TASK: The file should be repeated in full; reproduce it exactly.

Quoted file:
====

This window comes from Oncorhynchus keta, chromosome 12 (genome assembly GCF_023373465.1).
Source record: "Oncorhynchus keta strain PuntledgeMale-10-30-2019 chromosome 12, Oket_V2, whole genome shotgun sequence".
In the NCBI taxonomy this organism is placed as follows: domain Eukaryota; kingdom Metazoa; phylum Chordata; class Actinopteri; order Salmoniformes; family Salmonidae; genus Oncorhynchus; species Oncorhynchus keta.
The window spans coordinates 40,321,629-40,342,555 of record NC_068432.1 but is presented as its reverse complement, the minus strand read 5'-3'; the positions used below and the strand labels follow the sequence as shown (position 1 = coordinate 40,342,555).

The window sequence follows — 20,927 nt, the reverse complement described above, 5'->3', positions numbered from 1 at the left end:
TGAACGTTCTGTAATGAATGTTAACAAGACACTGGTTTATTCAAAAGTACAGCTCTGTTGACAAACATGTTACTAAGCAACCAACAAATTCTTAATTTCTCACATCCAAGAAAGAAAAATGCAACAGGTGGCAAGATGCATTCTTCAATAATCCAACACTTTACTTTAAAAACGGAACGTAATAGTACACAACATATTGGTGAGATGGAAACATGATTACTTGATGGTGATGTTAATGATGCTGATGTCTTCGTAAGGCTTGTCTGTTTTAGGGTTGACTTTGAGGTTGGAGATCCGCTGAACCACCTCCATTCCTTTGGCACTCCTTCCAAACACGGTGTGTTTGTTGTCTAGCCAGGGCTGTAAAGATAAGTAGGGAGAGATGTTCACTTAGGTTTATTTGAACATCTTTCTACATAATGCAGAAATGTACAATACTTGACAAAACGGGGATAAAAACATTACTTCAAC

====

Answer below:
This window comes from Oncorhynchus keta, chromosome 12 (genome assembly GCF_023373465.1).
Source record: "Oncorhynchus keta strain PuntledgeMale-10-30-2019 chromosome 12, Oket_V2, whole genome shotgun sequence".
In the NCBI taxonomy this organism is placed as follows: domain Eukaryota; kingdom Metazoa; phylum Chordata; class Actinopteri; order Salmoniformes; family Salmonidae; genus Oncorhynchus; species Oncorhynchus keta.
The window spans coordinates 40,321,629-40,342,555 of record NC_068432.1 but is presented as its reverse complement, the minus strand read 5'-3'; the positions used below and the strand labels follow the sequence as shown (position 1 = coordinate 40,342,555).

The window sequence follows — 20,927 nt, the reverse complement described above, 5'->3', positions numbered from 1 at the left end:
TGAACGTTCTGTAATGAATGTTAACAAGACACTGGTTTATTCAAAAGTACAGCTCTGTTGACAAACATGTTACTAAGCAACCAACAAATTCTTAATTTCTCACATCCAAGAAAGAAAAATGCAACAGGTGGCAAGATGCATTCTTCAATAATCCAACACTTTACTTTAAAAACGGAACGTAATAGTACACAACATATTGGTGAGATGGAAACATGATTACTTGATGGTGATGTTAATGATGCTGATGTCTTCGTAAGGCTTGTCTGTTTTAGGGTTGACTTTGAGGTTGGAGATCCGCTGAACCACCTCCATTCCTTTGGCACTCCTTCCAAACACGGTGTGTTTGTTGTCTAGCCAGGGCTGTAAAGATAAGTAGGGAGAGATGTTCACTTAGGTTTATTTGAACATCTTTCTACATAATGCAGAAATGTACAATACTTGACAAAACGGGGATAAAAACATTACTTCAAC